Reviews for Our Farm : Four Seasons With Five Kids on One Family's Farm
Horn Book Guide Reviews 2009 Spring
This "photographic journal" documents seasons on a working farm in central Ohio. The five Bennett kids provide anecdotes on everything from building forts in the hayloft to artificially inseminating cows. Tiny type accommodates the exhaustive interviews but is hard to read; photographs beautifully capture the family's balance of work and play. An index would have helped readers better navigate the text. Websites. Copyright 2008 Horn Book Guide Reviews.
School Library Journal Reviews 2008 September
Gr 3-7-- Through this photographic journal, readers are invited to share one year on an Ohio farm, complete with children, animals, and enough work, adventure, and fun to keep everyone busy. Keeping his commentary to a minimum, Rosen records conversations and comments made mostly by the young Bennetts. Their voices are strong and wise, revealing knowledge about life, death, hunting, reproduction, economics, and the importance of community and family. "If a cow dies, Dad scoops it up with a skid steer bucket and carries it over to the woods, far from the house, because it stinks for a while," 10-year-old Cayne observes matter-of-factly. "We always have a fort up in the hayloft, but…the cows eventually eat the whole fort" (Grey, age 8). "It [corralling cows] can be dangerous…" Chase (15) explains, "…but cows prefer to kick to the side; you're usually safe so long as you're straight behind them." Sensitive to the fact that some people might consider them "a bunch of farm hicks," Chase points out that his school "has scored among the top Ohio schools in the proficiency tests." More comprehensive than Raymond Bial's Portrait of a Farm Family (Houghton, 1995), this engaging book is an unsentimental, appreciative look into the world of one farm family. It's packed with information and plenty of interesting photographs. Children will love it.--Lee Bock, Glenbrook Elementary School, Pulaski, WI [Page 211]. Copyright 2008 Reed Business Information.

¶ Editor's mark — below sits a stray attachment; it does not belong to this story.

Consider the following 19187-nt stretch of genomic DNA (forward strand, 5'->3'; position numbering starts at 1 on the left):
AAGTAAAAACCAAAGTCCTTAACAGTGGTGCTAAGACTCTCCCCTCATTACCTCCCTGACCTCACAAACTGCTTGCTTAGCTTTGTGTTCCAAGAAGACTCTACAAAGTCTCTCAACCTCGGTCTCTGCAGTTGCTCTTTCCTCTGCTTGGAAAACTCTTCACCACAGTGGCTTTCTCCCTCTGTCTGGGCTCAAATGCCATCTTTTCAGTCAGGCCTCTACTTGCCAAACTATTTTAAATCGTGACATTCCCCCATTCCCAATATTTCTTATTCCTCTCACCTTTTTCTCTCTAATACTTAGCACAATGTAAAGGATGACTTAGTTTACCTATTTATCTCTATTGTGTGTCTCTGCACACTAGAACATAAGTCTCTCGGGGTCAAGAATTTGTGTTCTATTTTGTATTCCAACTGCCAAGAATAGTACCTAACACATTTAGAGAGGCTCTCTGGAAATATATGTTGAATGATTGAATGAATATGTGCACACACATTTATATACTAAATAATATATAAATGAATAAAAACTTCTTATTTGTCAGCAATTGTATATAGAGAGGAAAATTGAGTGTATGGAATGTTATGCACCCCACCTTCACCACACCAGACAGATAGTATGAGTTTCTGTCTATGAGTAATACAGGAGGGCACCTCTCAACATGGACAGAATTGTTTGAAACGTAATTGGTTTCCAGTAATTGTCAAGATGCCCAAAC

VOYA Reviews 2008 October
A year in the life of Ohio farm living is told through anecdotes from the members of the Bennett family, five young people ranging in age from four to seventeen and their parents. After an introduction to the family members, the book is structured by the seasons detailing the life on this working farm that grows crops and raises animals. The realities of farm life are presented in a matter-of-fact way. The youth explain a wide range of topics including the farm animals and pets, the many chores, the process of breeding the animals, and how they balance work on the farm with school and fun. This book would be particularly valuable for students who lack exposure to rural life. Color pictures are generously sprinkled throughout the book to complement the text. At times, it seem as if the anecdotes being told were not necessarily in the voices of the children but edited versions of what they might have said. Although that discrepancy in voice makes it difficult to distinguish which person is which, it actually helps the flow of the book to have the voices written similarly. The book would prove difficult as a research tool as there is no index, but it is written in such a way that makes it easy to read a portion of the book for information, and it provides valuable insight into what daily life is like on a farm.-Erin Wyatt Photos. Further Reading. 3Q 3P M J Copyright 2008 Voya Reviews.